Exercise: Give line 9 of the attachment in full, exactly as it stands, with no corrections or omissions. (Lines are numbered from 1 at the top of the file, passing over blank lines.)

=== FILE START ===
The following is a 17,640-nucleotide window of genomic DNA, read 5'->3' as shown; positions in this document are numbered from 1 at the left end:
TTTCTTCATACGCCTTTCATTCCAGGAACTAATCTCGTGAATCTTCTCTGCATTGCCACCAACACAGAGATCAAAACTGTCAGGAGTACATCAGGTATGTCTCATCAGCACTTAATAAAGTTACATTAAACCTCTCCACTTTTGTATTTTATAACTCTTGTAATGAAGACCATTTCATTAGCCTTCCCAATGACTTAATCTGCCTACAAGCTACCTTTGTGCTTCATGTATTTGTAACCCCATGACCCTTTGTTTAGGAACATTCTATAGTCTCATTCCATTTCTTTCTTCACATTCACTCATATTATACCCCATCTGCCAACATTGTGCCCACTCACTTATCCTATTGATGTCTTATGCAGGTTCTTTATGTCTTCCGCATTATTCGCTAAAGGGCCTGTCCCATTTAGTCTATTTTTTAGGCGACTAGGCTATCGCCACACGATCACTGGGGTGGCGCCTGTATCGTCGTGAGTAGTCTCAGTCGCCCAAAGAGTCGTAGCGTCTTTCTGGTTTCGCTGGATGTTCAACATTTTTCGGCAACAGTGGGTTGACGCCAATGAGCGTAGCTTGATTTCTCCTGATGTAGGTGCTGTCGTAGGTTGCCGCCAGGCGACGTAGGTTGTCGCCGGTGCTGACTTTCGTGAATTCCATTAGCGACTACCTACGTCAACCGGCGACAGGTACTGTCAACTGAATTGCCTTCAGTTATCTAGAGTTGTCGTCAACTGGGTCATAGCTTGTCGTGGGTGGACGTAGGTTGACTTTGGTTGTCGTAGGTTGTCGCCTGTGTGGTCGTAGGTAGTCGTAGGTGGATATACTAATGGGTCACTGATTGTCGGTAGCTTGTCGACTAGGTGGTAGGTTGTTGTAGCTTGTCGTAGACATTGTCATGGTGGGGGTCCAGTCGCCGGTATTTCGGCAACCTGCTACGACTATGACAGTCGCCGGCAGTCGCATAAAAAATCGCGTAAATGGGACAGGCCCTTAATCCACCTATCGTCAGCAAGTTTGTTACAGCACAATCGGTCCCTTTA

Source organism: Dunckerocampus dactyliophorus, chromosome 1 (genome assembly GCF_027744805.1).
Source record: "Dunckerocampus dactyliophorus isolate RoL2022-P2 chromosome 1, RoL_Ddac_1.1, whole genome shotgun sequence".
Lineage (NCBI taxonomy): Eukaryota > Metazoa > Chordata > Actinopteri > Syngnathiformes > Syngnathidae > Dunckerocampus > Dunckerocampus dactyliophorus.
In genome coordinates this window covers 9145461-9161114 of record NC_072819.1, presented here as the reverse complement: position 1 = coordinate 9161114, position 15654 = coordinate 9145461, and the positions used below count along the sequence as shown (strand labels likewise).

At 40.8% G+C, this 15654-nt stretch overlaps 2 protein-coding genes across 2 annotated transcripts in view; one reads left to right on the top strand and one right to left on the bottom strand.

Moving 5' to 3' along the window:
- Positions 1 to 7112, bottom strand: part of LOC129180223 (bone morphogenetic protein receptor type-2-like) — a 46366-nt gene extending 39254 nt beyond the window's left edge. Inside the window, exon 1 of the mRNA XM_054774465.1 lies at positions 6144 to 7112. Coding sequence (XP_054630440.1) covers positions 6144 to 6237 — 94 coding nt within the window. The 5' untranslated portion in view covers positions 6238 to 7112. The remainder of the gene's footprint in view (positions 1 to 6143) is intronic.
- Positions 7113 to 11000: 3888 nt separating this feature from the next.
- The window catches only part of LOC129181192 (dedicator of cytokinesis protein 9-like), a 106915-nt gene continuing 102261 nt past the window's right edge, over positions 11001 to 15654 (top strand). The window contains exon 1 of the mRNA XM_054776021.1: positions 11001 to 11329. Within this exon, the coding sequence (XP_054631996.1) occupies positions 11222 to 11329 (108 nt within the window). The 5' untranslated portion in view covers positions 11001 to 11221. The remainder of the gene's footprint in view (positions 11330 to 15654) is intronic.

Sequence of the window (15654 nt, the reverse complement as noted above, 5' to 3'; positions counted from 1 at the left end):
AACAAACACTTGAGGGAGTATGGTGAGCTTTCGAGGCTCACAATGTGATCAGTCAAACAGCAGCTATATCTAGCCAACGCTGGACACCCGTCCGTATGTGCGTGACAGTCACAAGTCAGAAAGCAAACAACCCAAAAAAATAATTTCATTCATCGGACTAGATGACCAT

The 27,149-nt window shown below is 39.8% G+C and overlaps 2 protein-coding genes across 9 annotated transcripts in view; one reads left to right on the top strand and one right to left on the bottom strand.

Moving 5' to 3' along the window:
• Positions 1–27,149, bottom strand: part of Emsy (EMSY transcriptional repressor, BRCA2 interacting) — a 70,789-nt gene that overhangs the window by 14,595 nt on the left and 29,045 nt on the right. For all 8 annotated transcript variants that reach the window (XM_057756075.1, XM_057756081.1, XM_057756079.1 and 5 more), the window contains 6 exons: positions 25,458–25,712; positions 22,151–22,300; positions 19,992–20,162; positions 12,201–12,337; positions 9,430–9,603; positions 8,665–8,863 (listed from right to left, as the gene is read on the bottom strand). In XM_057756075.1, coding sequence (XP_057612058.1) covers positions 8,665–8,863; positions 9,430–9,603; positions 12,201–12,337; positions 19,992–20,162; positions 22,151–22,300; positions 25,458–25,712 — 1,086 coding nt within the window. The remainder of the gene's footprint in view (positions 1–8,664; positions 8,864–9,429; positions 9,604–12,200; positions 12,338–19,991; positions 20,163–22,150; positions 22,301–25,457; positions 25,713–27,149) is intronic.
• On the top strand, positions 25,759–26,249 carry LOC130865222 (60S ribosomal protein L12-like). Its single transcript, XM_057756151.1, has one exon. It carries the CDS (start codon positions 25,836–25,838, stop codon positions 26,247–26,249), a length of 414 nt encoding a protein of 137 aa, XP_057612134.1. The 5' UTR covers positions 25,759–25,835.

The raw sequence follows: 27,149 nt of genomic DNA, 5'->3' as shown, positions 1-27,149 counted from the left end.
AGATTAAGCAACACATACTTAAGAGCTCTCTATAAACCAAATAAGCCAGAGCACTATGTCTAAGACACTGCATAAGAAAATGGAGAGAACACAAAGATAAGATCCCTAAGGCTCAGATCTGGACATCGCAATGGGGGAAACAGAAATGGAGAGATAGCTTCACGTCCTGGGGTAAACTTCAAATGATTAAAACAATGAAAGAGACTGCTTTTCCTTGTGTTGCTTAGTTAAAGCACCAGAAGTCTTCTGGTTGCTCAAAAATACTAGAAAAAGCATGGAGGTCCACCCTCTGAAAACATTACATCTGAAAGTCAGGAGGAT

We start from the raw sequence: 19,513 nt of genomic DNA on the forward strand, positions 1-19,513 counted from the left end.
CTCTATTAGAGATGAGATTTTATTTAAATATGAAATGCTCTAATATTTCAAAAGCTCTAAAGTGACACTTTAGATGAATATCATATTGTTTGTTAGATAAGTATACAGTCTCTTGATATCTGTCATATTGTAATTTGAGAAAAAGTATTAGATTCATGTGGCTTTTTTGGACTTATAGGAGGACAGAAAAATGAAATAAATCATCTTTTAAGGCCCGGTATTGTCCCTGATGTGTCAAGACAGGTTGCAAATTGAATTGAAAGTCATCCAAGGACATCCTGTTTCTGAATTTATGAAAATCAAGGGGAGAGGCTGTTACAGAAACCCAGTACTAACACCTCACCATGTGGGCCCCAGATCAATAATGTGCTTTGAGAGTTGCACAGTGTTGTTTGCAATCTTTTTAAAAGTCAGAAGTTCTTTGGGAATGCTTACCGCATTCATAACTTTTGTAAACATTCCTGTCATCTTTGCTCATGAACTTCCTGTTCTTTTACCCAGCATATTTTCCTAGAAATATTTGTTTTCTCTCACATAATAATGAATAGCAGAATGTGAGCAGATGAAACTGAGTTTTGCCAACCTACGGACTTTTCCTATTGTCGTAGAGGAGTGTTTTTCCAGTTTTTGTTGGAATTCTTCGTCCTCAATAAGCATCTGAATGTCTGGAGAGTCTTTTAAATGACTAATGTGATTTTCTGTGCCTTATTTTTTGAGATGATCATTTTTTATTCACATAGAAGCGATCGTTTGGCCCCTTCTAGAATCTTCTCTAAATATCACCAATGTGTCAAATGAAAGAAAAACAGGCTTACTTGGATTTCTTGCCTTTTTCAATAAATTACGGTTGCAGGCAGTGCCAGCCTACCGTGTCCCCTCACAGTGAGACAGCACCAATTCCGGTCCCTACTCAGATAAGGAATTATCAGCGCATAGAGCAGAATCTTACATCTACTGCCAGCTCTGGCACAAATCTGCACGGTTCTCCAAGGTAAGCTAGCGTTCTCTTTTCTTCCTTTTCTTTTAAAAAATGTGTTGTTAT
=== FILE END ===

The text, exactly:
- Positions 1 to 7112, bottom strand: part of LOC129180223 (bone morphogenetic protein receptor type-2-like) — a 46366-nt gene extending 39254 nt beyond the window's left edge. Inside the window, exon 1 of the mRNA XM_054774465.1 lies at positions 6144 to 7112. Coding sequence (XP_054630440.1) covers positions 6144 to 6237 — 94 coding nt within the window. The 5' untranslated portion in view covers positions 6238 to 7112. The remainder of the gene's footprint in view (positions 1 to 6143) is intronic.